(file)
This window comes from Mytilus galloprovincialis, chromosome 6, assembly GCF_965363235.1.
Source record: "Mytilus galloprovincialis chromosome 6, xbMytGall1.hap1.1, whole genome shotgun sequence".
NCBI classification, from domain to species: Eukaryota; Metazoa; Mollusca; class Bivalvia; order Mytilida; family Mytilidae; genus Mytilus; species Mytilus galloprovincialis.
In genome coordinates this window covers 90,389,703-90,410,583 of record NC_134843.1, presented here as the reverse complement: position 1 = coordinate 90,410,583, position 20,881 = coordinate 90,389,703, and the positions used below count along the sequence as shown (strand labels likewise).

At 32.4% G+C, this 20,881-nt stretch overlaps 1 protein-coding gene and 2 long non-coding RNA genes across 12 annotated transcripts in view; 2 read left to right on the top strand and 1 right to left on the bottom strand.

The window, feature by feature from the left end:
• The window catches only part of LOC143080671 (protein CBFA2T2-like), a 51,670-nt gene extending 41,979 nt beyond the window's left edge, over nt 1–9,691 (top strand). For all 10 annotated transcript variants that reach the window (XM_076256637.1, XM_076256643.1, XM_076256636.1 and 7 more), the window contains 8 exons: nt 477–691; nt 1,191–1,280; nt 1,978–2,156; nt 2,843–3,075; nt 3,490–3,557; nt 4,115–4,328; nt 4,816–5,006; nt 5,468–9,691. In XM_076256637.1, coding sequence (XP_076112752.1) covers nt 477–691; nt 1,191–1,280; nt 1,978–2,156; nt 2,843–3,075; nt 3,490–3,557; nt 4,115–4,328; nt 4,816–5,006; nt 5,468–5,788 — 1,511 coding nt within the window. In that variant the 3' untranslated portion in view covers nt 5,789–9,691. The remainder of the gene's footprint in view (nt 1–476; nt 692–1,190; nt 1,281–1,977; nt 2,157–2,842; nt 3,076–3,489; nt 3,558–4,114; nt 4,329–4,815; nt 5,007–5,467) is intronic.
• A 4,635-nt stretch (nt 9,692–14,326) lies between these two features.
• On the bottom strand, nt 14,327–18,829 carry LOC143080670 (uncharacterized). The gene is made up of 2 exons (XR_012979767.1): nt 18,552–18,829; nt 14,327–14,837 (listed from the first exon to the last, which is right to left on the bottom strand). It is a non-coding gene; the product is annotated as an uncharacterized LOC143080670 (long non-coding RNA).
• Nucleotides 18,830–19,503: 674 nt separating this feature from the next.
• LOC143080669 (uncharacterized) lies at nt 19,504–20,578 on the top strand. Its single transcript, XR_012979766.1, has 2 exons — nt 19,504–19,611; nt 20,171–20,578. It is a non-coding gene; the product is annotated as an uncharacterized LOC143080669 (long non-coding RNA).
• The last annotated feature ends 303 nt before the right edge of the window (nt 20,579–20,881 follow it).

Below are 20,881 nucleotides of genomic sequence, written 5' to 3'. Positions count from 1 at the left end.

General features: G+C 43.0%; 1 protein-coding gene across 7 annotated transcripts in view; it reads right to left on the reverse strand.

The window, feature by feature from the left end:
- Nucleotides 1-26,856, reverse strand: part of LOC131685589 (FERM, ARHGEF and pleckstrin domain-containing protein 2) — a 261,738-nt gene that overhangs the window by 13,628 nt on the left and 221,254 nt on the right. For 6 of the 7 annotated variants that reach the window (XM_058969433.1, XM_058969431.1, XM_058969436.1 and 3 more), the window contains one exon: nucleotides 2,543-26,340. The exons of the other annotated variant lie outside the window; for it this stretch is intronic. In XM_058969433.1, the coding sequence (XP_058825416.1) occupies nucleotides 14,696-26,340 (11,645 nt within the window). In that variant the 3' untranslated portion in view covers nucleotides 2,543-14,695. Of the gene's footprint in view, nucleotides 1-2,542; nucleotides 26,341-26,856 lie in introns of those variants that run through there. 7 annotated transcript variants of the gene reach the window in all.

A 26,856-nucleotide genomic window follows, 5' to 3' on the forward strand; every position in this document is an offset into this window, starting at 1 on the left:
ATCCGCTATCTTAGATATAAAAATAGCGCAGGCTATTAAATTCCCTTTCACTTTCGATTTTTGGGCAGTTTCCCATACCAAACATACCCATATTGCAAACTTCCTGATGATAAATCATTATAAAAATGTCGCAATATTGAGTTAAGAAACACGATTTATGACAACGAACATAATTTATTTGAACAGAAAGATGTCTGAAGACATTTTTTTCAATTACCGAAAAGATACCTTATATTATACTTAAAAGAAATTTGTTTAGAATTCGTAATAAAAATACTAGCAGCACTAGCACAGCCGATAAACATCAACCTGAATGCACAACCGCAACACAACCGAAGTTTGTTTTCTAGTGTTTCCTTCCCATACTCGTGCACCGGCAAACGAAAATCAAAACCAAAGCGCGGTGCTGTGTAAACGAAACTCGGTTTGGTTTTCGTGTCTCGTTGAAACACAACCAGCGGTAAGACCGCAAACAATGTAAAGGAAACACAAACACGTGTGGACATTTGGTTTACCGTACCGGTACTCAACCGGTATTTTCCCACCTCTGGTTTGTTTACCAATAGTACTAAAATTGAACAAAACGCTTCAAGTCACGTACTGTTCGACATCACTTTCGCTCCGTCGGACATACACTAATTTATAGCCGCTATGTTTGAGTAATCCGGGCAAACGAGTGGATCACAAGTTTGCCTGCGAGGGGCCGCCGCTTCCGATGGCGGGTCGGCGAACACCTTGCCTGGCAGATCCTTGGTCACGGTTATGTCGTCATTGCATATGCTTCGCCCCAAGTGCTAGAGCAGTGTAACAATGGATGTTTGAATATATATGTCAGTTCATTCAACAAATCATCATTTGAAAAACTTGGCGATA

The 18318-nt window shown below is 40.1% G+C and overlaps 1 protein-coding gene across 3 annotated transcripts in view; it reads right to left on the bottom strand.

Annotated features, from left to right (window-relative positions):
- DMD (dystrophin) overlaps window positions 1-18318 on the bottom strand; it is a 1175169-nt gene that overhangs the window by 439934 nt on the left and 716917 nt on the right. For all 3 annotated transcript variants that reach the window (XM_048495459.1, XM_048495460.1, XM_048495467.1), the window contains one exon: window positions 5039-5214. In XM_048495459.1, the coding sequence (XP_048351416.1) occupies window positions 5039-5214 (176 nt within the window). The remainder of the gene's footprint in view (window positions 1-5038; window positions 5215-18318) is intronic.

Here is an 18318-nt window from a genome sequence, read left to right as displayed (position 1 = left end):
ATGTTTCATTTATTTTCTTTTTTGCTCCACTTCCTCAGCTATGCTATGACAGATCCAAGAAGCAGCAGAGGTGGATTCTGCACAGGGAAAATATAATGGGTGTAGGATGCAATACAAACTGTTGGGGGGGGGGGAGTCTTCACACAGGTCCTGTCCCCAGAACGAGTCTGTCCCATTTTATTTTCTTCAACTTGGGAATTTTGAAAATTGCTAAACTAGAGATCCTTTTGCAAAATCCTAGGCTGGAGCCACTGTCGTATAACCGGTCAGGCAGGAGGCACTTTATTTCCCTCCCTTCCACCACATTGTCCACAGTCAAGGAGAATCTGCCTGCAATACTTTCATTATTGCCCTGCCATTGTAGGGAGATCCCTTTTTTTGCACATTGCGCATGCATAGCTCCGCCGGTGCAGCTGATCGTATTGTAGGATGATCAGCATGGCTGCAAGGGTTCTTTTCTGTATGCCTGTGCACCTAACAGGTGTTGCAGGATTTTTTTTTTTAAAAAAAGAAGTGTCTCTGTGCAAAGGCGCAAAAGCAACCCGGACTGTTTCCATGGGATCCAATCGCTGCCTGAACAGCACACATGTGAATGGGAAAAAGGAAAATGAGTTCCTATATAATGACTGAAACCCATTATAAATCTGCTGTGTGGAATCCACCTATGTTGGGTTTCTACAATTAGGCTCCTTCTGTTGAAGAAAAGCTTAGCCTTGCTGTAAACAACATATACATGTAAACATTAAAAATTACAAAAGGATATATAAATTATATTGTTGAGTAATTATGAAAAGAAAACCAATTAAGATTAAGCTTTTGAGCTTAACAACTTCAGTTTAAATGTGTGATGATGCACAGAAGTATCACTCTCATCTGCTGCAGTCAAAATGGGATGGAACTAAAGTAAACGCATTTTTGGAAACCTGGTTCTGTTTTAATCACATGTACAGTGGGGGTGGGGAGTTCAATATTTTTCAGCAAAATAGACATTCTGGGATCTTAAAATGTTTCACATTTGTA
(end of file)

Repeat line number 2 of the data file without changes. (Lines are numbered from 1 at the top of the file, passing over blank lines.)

Source record: "Mytilus galloprovincialis chromosome 6, xbMytGall1.hap1.1, whole genome shotgun sequence".